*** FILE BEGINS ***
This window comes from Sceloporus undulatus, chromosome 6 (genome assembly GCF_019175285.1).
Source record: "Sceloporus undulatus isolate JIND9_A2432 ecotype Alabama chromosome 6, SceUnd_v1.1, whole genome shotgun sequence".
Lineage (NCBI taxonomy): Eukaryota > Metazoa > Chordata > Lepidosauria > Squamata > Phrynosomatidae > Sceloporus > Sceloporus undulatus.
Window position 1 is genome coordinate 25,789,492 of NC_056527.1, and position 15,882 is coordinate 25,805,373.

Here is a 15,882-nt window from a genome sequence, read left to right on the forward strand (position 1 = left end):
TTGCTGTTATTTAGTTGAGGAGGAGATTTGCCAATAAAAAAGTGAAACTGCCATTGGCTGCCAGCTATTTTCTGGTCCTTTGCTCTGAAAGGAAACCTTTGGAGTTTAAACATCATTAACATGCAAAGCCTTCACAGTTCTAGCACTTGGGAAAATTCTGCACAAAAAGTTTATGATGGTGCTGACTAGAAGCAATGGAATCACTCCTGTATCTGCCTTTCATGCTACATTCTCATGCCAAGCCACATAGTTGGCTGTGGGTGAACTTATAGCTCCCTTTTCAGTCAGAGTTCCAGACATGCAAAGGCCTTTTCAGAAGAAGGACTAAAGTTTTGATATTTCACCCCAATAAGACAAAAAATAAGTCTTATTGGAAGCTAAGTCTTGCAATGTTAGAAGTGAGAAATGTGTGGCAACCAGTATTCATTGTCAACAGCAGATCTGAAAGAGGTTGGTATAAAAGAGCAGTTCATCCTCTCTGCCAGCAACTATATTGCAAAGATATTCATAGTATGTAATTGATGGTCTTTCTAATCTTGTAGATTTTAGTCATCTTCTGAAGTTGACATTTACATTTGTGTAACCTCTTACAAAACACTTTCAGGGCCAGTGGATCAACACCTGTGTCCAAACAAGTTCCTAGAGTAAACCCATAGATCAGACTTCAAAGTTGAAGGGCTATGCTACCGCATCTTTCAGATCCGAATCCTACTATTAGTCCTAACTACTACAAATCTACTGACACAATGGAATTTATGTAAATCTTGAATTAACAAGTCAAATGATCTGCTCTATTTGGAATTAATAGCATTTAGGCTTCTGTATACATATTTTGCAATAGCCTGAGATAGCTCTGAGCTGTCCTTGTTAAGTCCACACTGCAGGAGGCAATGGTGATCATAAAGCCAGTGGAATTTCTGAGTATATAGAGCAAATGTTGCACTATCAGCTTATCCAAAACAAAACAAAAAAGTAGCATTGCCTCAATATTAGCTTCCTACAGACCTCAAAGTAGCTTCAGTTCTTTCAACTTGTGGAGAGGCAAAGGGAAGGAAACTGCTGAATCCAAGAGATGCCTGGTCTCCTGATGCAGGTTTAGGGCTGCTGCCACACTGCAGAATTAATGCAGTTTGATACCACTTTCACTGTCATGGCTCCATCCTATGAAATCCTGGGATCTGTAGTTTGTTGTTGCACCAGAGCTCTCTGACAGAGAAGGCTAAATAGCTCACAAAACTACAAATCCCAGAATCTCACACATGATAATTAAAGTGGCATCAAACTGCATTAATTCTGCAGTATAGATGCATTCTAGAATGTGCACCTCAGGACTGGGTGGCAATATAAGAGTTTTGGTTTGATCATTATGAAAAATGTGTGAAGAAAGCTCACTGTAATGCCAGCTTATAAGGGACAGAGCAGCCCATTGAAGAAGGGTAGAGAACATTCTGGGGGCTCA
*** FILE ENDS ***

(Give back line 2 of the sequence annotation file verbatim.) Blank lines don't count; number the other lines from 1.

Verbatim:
Source record: "Sceloporus undulatus isolate JIND9_A2432 ecotype Alabama chromosome 6, SceUnd_v1.1, whole genome shotgun sequence".